Harry Truman's wife Bess was not amused when she saw the photo of her husband playing the piano while Lauren Bacall's legs dangled in front.
Editor's Note: Veteran reporter and journalism professor Gil Klein is author of Tales from the National Press Club and a former president of the Club.
Of the many thousands of photos taken at the National Press Club over the years, one stands out for its enduring appeal. Taken on a Saturday night, February 10, 1945, it shows actress Lauren Bacall, then just 20 years old but already a huge Hollywood star, sitting atop an upright piano with her shapely legs hanging over the front as she looks down on Harry Truman. He looks up at her while playing.
Truman later admitted the incident “caused me a hell of a lot of trouble at home.” The story of how the incident came to happen began two a half years earlier as World War II was getting into in full swing. In November, 1942 the chaplain of the H.M.S. Essex, then being refitted at the Norfolk Navy Yard, called the Press Club and mentioned he had 80 sailors wanting to come to Washington for sightseeing. Where should they go for entertainment?
A few Club members got together and arranged for the sailors to come over and drink all the beer they could hold.
Not surprisingly, free beer was quite a hit with sailors and for the rest of the war the Club made it a weekly affair sponsored by its own American Legion Post, which had been formed in 1919 by Gen. John J. Pershing and other World War I veterans.
Dubbed the National Press Club Canteen, every Saturday the ballroom was open to any American or Allied serviceman who wanted to stop by. It soon became a principal port of call for every soldier or sailor on weekend leave in the Nation's Capital. Up to 700 would show up each week.
Only enlisted men were invited. No brass need apply. But the Club thought the servicemen should meet representatives of the nation that was sending them around the world to fight. Senators, representatives, Cabinet members, and even eight out of nine members of the Supreme Court showed up. Some of the men found it amusing to be eating frankfurters with Justice Felix Frankfurter. The politicians could make informal remarks, but were blessedly limited to two minutes.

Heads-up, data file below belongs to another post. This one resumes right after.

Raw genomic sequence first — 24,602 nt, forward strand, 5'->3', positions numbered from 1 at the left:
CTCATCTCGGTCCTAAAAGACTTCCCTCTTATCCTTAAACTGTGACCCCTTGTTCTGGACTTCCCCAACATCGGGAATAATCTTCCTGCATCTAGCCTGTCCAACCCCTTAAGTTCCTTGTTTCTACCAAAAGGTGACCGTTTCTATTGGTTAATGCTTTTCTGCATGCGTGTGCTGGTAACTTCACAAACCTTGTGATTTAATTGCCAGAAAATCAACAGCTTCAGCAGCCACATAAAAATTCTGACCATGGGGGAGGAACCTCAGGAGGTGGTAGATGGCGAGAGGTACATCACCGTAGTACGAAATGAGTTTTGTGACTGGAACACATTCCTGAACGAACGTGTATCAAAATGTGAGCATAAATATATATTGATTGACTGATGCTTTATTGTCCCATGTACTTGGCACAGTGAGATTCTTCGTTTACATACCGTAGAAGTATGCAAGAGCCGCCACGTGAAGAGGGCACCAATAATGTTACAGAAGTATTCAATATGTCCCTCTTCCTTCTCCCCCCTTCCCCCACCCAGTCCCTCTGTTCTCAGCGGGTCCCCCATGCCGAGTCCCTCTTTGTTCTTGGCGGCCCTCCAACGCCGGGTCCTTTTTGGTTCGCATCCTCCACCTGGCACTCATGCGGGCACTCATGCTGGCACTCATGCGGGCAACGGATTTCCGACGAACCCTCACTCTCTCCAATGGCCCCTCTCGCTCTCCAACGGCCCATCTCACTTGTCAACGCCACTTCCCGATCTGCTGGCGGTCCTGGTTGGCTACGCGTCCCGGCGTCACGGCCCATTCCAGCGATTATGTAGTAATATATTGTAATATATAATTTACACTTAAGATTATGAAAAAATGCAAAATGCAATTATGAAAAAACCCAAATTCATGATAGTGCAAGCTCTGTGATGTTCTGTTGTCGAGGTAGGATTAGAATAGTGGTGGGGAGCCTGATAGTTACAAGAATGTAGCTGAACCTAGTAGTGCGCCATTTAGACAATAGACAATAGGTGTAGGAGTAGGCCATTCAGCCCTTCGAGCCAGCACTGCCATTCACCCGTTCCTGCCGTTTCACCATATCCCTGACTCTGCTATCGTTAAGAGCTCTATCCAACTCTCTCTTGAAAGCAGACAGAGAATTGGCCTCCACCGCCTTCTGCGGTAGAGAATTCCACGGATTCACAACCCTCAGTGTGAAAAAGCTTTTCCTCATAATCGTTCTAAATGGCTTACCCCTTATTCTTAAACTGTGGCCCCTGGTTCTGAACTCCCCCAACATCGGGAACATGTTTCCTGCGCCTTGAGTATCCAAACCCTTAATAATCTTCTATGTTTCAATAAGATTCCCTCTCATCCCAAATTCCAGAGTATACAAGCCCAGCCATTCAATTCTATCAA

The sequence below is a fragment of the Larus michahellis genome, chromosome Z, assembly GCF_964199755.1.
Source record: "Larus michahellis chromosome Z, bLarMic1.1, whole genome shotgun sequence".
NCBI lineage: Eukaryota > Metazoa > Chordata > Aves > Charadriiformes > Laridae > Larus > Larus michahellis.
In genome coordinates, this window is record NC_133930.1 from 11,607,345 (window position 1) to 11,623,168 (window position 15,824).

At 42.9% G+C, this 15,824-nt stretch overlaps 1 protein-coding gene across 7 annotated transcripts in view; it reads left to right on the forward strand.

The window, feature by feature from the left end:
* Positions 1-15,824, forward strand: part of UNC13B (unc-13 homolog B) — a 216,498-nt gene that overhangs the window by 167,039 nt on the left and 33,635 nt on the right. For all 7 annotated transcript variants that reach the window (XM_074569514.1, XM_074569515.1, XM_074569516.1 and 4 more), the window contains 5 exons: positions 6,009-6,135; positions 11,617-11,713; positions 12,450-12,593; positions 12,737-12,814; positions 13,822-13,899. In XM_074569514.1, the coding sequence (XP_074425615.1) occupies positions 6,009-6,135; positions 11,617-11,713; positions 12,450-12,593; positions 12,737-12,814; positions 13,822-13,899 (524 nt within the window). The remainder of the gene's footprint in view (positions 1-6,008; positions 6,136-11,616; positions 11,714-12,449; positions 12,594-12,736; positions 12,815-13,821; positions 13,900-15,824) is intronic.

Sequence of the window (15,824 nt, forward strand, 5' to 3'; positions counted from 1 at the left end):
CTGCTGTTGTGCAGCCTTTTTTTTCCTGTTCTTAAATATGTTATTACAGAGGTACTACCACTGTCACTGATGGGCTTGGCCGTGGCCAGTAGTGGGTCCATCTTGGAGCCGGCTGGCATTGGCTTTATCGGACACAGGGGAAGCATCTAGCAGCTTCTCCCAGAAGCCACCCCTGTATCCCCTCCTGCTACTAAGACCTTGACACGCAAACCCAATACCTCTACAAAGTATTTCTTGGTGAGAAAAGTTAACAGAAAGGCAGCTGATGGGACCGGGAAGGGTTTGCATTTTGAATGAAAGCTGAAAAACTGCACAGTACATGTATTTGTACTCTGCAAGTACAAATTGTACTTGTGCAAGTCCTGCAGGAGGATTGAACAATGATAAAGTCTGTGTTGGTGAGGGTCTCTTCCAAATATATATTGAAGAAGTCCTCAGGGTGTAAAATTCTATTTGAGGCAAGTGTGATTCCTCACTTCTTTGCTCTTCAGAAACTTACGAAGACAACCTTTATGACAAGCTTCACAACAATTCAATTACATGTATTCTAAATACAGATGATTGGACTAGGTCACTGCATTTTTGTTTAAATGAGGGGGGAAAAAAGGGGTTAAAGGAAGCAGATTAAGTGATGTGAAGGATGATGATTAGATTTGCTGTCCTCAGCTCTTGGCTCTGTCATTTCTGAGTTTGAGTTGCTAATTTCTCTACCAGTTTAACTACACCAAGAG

Military bands showed up – the Marine Band, the Army Band, the Air Corps Band, the Coast Guard Band. Bands from local military bases appeared. They played boogie-woogie. Entertainers showed up for impromptu performances, including the entire chorus of Earl Carrol’s Follies.
And that brings us to Feb.10, 1945.
Lauren Bacall’s big breakthrough hit, “To Have and To Have Not,” had just been released. She and Humphrey Bogart had begun an affair that was capturing some headlines. As part of the movie’s publicity, Warner Bros. studio wanted her to appear at the Press Club canteen. At first, she balked, saying she wanted to be with Bogie, but after a personal appeal from Jack Warner, she relented. Her press agent, Charles Einfeld, came with her.
At the same time, Truman, still relatively unknown after Roosevelt plucked him out of the Senate to be his running mate, was living in an apartment on Connecticut Avenue. He had been Vice President for three weeks. He told his wife, Bess, that he was going to the Press Club to entertain the troops. After all, he was an accomplished piano player. It was an all-men’s Club. How could he get in any trouble?
In her memoir, By Myself and Then Some, Bacall remembered the day this way:
Truman may not have been wild about the photo, but Bess was livid. She found it demeaning of a man of Truman’s stature, and didn’t let him forget it. Fifteen years later, when Truman made a post-presidential visit to the Club, he said how wonderful it was to be back at the Club, even though “some smart press fellow” had “caused me a hell of a lot of trouble at home.”
Nearly 50 years after the incident, when Truman’s daughter, Margaret, spoke at the Club, she still was not amused.
And this year, when Margaret’s son, Clifton Truman Daniel, spoke at a Club event, he confided that the women in his family had no sense of humor about that photo. Even as he was playing, he knew what would happen when he got home.
“My grandmother was stonily quiet for a while, and then she said, ‘I don’t think you should play piano in public again,’” Daniel recalled.
Over the years, the piano itself suffered. So many people got on top of it to recreate the Bacall pose that the cabinet had to be replaced. But the innards are the same.
When Bacall died in August, 2014, reporters and obituary writers called the Press Club to get the story of the photo. It had not been forgotten.
Now in the suitably named Truman Lounge — only in Washington would it be called the Truman Lounge and not the Bacall Lounge — the piano is one of the Club’s major attractions.